The diseases included in this group are
- Ankylosing spondylitis
- Reiter’s syndrome or reactive arthritis
- Enteropathic arthritis or arthritis associated with Irritable Bowel Disease
- Psoriatic arthritis
- Behçet’s disease
- Juvenile idiopathic arthritis
- Undifferentiated spondyloarthropathy
Ankylosing spondylitis and undifferentiated spondyloarthropathy are the most frequent subtypes of seronegative spondyloarthropathy.
Criteria for Spondylarthropathy
[The European Spondylarthropathy Study Group (ESSG)]
Presence of Inflammatory back pain, or synovitis (asymmetric, predominantly in the lower limbs) along with one or more of the following:
- Past or present psoriasis
- Past or present ulcerative colitis or Crohn’s disease
- Past or present pain alternating between the two buttocks
- Past or present enthesitis [spontaneous pain or tenderness on examination of the site of insertion of the Achilles tendon or plantar fascia]
- An episode of diarrhoea occurring within one month before onset of arthritis
- Nongonococcal urethritis or cervicitis occurring within one month before onset of arthritis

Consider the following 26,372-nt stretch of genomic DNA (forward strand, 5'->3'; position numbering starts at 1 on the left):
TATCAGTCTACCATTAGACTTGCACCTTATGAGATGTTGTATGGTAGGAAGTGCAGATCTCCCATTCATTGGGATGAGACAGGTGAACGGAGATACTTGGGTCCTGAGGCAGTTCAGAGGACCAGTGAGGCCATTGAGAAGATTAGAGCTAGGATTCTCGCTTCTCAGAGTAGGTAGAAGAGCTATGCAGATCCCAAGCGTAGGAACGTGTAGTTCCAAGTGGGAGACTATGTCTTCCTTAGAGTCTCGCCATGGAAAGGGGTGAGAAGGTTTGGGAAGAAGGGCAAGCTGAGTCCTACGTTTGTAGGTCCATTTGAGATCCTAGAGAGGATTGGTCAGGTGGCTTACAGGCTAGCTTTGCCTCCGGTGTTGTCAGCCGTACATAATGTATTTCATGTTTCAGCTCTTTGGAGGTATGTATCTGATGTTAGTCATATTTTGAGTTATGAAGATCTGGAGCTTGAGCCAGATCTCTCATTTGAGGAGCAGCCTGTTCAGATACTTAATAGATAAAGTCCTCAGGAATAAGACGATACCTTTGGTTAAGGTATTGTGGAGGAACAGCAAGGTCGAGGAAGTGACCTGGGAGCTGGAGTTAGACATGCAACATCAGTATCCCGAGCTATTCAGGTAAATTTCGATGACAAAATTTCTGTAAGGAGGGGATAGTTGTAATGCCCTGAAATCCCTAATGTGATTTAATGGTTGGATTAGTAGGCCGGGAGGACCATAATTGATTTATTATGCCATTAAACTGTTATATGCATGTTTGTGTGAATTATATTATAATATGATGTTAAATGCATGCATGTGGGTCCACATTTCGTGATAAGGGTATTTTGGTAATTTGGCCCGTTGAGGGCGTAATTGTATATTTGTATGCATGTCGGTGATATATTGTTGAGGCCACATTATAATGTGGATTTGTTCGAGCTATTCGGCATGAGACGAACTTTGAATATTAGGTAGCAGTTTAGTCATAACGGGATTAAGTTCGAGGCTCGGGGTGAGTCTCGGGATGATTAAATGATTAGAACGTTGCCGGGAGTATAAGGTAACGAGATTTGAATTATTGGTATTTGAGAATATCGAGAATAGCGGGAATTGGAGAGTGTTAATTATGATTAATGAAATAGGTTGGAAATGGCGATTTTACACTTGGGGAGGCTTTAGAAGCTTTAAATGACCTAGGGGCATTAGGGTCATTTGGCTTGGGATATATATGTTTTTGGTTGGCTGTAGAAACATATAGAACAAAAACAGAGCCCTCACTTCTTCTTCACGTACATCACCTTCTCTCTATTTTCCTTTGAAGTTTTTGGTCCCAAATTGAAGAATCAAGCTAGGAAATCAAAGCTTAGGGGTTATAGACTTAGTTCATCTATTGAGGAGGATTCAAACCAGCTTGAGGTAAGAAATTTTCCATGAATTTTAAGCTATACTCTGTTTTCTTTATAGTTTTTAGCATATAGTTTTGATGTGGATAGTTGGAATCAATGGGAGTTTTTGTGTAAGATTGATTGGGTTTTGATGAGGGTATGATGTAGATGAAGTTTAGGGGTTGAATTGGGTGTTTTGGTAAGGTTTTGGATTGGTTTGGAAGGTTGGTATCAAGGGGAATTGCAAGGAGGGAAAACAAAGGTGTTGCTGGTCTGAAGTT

- Family history: first-degree or second-degree relative with ankylosing spondylitis, psoriasis, acute iritis, reactive arthritis or inflammatory bowel disease
- Bilateral grade 2-4 sacroiliitis or unilateral grade 3 or 4 sacroilitis.[see below for meanings of grades]
Apart from ESSG, Amor criteria is also used for diagnosis of spondyloarthropathies.
|ESSG Criteria||Amor Criteria*|
|Inflammatory spinal pain or synovitis and one of the following:||Inflammatory back pain||1 point|
|Alternating buttock pain||Unilateral buttock pain||1 point|
|Enthesitis||Alternating buttock pain||2 points|
|Inflammatory bowel disease (IBD)||Peripheral arthritis||2 points|
|Positive family history of spondyloarthropathy||Dactylitis (sausage digit)||2 points|
|Acute anterior uveitis||2 points|
|HLA-B27 –positive or family history of spondyloarthropathy||2 points|
|Good response to NSAIDs||2 points|